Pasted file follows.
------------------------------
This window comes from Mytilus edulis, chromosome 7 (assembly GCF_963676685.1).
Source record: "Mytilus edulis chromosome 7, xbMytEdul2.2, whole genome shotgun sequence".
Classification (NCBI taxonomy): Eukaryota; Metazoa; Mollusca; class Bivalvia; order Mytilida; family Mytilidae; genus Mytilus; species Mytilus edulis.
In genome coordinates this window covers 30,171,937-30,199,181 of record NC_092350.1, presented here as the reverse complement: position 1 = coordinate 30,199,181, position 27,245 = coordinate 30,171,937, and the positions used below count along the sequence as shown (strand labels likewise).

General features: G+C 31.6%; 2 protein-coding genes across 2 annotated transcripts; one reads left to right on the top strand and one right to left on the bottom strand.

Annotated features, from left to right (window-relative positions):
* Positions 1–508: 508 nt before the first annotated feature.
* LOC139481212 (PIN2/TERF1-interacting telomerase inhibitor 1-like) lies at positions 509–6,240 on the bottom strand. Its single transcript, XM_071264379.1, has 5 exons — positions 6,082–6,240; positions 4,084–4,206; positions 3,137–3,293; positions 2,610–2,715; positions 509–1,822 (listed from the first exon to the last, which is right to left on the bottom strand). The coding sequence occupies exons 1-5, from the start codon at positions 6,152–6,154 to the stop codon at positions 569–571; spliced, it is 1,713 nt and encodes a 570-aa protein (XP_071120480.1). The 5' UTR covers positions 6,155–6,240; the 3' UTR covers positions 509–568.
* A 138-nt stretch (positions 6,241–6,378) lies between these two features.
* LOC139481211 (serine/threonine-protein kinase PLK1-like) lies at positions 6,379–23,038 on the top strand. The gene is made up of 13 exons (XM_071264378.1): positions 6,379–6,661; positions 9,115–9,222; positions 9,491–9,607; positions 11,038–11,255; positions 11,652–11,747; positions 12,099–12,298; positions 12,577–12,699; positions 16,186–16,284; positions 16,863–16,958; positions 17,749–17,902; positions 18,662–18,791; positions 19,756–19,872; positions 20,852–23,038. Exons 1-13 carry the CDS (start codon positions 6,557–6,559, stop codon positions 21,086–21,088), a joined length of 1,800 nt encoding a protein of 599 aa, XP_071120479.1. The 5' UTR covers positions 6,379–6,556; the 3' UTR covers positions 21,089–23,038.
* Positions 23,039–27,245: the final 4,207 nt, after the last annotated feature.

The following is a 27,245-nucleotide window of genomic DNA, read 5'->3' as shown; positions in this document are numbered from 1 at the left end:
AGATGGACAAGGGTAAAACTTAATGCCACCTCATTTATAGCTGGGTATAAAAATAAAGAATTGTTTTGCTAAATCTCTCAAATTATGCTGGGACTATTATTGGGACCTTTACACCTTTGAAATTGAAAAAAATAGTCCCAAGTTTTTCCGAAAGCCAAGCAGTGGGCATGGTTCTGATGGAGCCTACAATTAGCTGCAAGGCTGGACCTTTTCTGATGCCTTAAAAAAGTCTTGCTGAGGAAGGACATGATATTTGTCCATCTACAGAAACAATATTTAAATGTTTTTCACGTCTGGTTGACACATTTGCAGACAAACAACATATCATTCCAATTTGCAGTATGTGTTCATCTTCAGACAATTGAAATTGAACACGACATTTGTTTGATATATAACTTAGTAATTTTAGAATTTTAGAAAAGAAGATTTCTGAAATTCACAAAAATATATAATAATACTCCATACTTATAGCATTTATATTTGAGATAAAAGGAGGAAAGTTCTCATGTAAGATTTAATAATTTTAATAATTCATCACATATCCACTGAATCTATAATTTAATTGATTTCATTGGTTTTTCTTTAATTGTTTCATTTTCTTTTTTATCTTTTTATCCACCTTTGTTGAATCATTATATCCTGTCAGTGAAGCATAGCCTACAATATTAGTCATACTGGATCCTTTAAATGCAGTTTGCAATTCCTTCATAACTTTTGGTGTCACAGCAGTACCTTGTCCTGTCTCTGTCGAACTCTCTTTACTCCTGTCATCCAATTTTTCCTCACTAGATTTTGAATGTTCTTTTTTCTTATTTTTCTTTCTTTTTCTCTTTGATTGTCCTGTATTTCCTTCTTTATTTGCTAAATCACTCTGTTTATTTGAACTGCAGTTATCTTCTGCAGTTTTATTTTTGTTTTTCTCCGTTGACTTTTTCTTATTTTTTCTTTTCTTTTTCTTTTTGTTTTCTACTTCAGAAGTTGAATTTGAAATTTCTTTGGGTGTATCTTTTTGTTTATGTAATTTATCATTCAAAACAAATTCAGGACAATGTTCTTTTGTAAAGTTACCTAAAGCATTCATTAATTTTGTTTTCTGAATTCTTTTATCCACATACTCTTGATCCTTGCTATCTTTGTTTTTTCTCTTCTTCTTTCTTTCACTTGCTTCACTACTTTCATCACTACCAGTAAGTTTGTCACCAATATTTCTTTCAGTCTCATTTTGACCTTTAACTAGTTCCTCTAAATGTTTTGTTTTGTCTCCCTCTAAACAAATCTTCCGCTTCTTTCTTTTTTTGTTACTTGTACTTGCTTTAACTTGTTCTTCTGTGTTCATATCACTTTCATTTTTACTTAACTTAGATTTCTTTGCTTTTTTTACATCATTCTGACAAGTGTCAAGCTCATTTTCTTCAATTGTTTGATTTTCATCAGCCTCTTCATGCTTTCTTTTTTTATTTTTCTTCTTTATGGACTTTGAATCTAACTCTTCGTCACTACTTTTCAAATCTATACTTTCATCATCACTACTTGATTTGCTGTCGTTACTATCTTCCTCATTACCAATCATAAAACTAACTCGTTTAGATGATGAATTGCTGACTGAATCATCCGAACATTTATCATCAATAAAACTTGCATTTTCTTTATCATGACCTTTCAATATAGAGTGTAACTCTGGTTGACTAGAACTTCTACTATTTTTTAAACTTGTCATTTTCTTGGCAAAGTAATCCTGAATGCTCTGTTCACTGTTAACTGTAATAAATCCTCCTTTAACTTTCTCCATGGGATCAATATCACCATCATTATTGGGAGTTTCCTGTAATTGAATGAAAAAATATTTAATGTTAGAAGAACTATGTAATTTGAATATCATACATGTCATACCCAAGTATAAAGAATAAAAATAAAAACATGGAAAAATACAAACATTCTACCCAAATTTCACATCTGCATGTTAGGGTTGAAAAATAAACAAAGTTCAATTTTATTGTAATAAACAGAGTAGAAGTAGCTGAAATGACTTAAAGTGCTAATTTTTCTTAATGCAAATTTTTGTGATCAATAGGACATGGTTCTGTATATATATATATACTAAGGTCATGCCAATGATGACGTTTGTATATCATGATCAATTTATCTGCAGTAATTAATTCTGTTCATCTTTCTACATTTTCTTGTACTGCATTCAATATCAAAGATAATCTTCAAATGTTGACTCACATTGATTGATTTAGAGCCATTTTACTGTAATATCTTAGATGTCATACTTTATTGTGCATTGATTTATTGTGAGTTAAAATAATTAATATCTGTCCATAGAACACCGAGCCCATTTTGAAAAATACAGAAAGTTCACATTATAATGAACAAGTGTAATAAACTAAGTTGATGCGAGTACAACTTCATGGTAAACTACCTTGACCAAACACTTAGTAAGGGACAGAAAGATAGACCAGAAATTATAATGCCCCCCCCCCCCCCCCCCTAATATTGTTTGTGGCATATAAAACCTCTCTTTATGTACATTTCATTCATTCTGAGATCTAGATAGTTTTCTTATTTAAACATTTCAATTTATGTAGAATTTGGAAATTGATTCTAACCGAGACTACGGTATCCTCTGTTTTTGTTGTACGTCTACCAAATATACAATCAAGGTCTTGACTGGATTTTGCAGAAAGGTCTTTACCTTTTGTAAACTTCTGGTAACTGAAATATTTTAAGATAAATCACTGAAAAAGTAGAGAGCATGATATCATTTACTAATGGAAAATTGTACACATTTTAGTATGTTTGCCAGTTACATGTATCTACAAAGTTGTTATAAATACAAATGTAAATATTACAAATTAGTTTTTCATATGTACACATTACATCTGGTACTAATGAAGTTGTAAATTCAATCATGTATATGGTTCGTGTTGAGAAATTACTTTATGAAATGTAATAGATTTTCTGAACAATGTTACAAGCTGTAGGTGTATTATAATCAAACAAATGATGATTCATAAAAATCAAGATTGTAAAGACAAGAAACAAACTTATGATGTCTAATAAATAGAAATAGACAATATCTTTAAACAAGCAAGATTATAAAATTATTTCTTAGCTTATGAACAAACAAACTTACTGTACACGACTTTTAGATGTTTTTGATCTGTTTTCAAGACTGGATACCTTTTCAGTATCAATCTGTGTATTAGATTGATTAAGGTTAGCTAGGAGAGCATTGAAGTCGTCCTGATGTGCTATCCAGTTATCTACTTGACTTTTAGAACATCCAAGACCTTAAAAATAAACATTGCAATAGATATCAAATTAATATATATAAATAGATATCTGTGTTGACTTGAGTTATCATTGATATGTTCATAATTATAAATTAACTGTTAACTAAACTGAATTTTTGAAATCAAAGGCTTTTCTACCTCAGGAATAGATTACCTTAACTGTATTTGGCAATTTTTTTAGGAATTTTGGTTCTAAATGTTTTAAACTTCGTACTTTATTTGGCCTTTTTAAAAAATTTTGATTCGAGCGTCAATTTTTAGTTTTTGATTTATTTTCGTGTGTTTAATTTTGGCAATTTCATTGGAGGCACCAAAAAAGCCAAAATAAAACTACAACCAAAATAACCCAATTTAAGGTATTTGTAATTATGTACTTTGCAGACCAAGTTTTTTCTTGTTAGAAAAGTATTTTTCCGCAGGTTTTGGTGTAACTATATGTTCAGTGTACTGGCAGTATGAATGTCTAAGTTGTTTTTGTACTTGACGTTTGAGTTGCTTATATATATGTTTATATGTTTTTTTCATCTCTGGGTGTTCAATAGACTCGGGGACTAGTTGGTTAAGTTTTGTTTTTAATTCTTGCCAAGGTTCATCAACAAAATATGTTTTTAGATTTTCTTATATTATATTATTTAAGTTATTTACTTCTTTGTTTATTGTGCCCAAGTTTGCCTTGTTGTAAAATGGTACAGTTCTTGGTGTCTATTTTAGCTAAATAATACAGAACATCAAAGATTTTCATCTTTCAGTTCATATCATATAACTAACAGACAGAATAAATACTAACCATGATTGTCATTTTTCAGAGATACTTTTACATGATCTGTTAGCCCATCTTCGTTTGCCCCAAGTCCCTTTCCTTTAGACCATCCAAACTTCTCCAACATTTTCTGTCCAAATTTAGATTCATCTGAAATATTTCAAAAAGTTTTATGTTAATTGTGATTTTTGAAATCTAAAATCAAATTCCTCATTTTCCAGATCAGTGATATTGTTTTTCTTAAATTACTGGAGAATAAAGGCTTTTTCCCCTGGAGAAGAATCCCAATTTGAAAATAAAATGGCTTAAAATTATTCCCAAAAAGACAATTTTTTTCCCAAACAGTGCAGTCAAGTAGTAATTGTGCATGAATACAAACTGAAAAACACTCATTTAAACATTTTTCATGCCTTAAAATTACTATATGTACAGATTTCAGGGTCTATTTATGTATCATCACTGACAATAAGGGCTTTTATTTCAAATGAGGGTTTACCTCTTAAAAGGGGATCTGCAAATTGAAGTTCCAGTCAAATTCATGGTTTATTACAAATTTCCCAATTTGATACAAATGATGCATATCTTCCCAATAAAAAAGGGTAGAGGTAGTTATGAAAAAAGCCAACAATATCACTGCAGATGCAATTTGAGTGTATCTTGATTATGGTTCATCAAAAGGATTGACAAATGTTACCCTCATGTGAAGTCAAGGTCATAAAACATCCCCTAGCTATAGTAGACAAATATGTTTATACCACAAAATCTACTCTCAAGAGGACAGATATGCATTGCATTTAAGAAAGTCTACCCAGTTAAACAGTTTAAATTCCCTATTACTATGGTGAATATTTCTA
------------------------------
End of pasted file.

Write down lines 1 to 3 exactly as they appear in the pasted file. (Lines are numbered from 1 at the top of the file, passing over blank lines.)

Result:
This window comes from Mytilus edulis, chromosome 7 (assembly GCF_963676685.1).
Source record: "Mytilus edulis chromosome 7, xbMytEdul2.2, whole genome shotgun sequence".
Classification (NCBI taxonomy): Eukaryota; Metazoa; Mollusca; class Bivalvia; order Mytilida; family Mytilidae; genus Mytilus; species Mytilus edulis.